All this affected baby boomers’ behavior. They have lived through these five recessions and watched their accounts move up and down. And now they have a much deeper concern about this recession than with any other . . . Why? Largely because baby boomers are now either nearing retirement or are thinking more about retirement than they did before this 2007/2008 recession. They have concluded they are not going to go through this anymore. They have changed their investment strategies, their habits, their ability—and desire—to get out of debt. They are downsizing their homes and influencing their children and grandchildren to do the same. We are seeing a behavioral modification I predicted in late 2008. Baby boomers are responding to this recession as earlier generations did during the Great Depression.
Our parents and grandparents who lived through the Great Depression were savers, not spenders. They were concerned about being out of the markets and conservative with their investments. They bought things they needed rather than what they wanted and lived a very different lifestyle than generations coming after them. Now baby boomers are acting in similar ways.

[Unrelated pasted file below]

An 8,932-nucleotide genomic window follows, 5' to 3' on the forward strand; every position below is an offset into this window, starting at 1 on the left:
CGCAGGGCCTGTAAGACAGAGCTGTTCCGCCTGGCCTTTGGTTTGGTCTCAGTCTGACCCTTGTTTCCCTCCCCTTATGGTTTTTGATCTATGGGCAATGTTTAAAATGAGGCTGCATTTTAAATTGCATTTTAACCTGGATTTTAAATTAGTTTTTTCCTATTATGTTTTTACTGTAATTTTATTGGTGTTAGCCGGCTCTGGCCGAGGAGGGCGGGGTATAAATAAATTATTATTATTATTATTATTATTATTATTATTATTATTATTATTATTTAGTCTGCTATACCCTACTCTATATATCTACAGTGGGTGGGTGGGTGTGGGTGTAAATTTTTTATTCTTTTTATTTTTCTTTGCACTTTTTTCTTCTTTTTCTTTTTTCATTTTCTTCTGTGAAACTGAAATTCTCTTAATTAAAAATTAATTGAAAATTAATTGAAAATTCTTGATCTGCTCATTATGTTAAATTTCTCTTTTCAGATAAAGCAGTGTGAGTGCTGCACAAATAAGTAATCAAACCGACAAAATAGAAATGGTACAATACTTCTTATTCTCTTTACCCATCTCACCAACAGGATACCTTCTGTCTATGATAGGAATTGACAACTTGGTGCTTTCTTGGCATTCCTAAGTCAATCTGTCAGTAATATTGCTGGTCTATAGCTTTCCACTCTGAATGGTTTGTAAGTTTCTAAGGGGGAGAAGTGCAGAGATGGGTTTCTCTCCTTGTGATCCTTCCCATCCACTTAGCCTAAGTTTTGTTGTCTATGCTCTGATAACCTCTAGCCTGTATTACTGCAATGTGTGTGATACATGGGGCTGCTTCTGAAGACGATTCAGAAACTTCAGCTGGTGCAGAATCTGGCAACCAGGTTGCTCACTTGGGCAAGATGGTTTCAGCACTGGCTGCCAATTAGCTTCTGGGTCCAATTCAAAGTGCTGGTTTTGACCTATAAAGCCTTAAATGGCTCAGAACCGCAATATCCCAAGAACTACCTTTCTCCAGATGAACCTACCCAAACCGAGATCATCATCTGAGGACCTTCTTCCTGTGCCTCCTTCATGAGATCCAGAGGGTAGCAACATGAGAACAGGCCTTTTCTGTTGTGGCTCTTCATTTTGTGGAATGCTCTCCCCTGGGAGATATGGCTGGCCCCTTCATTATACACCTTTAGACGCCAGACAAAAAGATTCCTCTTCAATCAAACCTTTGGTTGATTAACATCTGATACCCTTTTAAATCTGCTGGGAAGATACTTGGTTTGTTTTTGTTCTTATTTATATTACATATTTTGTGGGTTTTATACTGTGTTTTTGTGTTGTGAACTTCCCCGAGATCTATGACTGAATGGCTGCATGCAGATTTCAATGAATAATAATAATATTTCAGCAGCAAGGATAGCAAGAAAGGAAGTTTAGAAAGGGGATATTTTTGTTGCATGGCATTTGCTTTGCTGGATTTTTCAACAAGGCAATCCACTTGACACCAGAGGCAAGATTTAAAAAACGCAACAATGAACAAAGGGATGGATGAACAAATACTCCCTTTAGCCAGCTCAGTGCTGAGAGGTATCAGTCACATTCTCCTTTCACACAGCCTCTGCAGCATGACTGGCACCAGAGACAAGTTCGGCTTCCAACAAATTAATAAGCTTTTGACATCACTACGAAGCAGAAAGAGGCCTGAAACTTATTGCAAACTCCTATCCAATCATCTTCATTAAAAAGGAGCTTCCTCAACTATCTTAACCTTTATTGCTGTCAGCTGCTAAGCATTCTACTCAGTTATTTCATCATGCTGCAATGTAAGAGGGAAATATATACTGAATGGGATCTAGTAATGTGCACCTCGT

This is where we are today. That’s why the quantitative easing, the Fed practices, and even the enthusiasm in the markets have led common-sense people to understand that we have heard all this before—at least four other times. And each recession impacted our investments more and more.
Lack of Confidence
No wonder we continue to see a lack of confidence in the markets. Robert Shiller, the Nobel Laureate and Professor of Economics at Yale University, helped put together a measure of the markets called CAPE. CAPE stands for Cyclically-Adjusted Price-to-Earnings ratios. This measure of stocks goes back to the late 1800s to give some great comparative levels of CAPE prior to recessions and downturns in the markets. This is obviously not an exact science. It is merely another measure and something to consider. However, it does hold some merit and presents information we might find interesting. The CAPE measure stands today at 25.69, which is 55 percent higher than the average, dating back to the 1880’s, of 16.55. But look at this—it is 61 percent higher than the ratio’s median of 15.95. In going back to the 1880s, only three times in our history has CAPE been higher than where it is today. These were in 1929, 2000, and 2007. These coincide with major market highs followed by one depression and two recessions. Again, this is not an exact science, but it is one more reason it is increasingly difficult to be confident that these high levels in the markets are sustainable.